It has been shown that 70-80 per cent of HIV seropositive donors give a cytotoxic T lymphocyte response to the gag protein, expressed by recombinant vaccinia virus. This cytotoxic T lymphocyte response is HLA restricted which means that when target cells are prepared from unrelated individuals, only those that share HLA class I antigens with the responding T cell are lysed. It has been possible to grow these cytotoxic T lymphocytes in T cell growth factor, which contains the lymphokine Interleukin-2, for up to four weeks.
Having established these HIV gag specific cytotoxic T cell lines, it was possible to test whether they could lyse autologous target cells in the presence of short (up to 20 amino acids) synthetic peptides based on the HIV gag sequence. Previous work has shown that virus proteins such as gag are presented to the T cells as degraded peptide fragments bound to the HLA class I molecules on the surface of infected cells. Following the principles previously discovered and published (Townsend et al, Cell 44:959-968, 1986, McMichael et al, J. Exp. Med. 164: 1397-1406, 1986 and Gotch et al, Nature 326:881-882, 1987) the cytotoxic T lymphocytes, the uninfected target cells and each synthetic peptide were mixed at a final concentration of 10 ug/ml. In the presence of the correct peptide the target cells are lysed and gag peptide 263-277 was recognised by cytotoxic T lymphocytes specific for gag and HLA B27. It has been shown previously for influenza virus that there are different peptide regions (epitopes) recognised according to the HLA class I molecule involved. For HIV we have defined the above peptide which is associated with the HLA antigen B27. From our previous work with influenza virus we anticipate that all or most individuals with HLA B27 who respond to HIV, will recognise this particular peptide.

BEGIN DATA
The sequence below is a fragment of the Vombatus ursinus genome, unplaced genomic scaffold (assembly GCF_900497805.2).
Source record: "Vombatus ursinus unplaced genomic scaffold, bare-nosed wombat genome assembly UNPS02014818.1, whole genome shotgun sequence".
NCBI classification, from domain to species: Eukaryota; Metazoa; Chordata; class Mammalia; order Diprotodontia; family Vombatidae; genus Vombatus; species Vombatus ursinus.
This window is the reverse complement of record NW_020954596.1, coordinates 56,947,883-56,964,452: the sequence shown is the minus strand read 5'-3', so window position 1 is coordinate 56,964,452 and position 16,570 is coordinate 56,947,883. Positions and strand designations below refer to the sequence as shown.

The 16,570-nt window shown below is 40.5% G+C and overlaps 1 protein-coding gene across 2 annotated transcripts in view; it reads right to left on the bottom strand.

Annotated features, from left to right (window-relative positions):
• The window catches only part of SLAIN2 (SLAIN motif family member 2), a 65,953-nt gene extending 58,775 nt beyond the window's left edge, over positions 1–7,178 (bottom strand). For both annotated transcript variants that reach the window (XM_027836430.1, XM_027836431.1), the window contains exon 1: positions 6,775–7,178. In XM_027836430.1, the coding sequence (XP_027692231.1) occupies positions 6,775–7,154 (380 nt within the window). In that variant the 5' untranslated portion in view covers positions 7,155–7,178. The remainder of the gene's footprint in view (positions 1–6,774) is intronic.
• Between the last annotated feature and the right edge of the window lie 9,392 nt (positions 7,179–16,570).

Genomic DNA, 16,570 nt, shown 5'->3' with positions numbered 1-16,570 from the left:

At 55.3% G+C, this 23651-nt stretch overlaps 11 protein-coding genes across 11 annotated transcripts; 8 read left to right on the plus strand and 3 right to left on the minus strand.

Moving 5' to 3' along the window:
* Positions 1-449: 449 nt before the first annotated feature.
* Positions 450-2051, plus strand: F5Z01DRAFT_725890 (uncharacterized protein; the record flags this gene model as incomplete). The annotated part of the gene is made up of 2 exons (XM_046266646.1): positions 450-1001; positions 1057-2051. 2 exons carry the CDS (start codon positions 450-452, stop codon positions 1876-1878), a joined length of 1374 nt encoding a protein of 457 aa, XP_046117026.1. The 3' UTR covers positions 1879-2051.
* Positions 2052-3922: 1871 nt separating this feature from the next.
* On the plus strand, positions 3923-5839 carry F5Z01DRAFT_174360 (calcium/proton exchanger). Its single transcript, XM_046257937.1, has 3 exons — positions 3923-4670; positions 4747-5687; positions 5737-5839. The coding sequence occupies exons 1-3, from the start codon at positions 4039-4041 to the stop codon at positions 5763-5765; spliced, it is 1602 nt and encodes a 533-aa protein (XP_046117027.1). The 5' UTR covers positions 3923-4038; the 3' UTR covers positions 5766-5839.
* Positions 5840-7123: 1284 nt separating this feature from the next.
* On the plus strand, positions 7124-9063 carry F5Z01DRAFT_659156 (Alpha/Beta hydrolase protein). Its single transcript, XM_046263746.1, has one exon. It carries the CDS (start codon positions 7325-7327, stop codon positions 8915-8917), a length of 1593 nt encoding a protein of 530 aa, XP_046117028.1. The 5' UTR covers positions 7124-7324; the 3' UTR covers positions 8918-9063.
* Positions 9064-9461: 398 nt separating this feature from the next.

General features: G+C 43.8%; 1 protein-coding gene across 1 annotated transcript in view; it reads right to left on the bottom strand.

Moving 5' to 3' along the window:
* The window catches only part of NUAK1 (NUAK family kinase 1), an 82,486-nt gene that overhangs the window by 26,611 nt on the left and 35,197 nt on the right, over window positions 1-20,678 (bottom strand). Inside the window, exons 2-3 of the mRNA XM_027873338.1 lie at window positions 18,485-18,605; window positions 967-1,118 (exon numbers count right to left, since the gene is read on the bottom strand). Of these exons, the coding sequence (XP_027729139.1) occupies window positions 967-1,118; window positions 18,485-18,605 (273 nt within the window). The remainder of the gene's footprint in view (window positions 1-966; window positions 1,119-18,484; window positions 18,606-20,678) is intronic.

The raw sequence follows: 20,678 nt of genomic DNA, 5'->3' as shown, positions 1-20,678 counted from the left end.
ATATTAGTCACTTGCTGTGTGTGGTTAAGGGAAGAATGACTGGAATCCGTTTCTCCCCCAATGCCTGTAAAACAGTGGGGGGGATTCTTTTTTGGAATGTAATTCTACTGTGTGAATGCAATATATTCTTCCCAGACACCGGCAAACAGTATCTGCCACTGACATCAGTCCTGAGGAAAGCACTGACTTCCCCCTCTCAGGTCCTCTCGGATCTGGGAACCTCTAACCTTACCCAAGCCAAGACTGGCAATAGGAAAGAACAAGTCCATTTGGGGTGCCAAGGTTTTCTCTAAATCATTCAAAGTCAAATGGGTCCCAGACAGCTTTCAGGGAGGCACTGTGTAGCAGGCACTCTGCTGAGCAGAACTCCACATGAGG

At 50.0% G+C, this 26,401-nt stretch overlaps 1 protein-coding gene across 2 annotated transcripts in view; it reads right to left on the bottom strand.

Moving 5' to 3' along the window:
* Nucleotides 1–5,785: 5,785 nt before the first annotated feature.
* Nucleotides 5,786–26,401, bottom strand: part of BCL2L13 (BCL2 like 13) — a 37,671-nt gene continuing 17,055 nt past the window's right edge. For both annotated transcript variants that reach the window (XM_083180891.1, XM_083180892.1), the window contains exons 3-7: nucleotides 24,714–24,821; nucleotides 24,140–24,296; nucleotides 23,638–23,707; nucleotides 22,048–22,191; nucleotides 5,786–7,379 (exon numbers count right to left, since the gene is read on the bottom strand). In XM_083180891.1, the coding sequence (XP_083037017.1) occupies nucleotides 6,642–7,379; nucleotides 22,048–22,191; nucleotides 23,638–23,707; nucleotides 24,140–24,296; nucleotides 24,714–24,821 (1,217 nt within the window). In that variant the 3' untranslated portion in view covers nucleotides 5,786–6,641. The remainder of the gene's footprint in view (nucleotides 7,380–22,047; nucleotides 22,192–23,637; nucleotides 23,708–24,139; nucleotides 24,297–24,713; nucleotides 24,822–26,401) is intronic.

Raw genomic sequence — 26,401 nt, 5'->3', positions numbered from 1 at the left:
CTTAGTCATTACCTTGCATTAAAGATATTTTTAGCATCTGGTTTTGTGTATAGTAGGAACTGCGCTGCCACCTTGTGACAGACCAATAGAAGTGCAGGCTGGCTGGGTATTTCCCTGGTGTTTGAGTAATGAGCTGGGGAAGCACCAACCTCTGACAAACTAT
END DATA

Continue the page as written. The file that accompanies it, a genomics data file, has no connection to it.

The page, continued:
This method of finding epitopes can be used to find others that will associate with different HLA class I molecules. The same principle can be applied for any other HIV protein.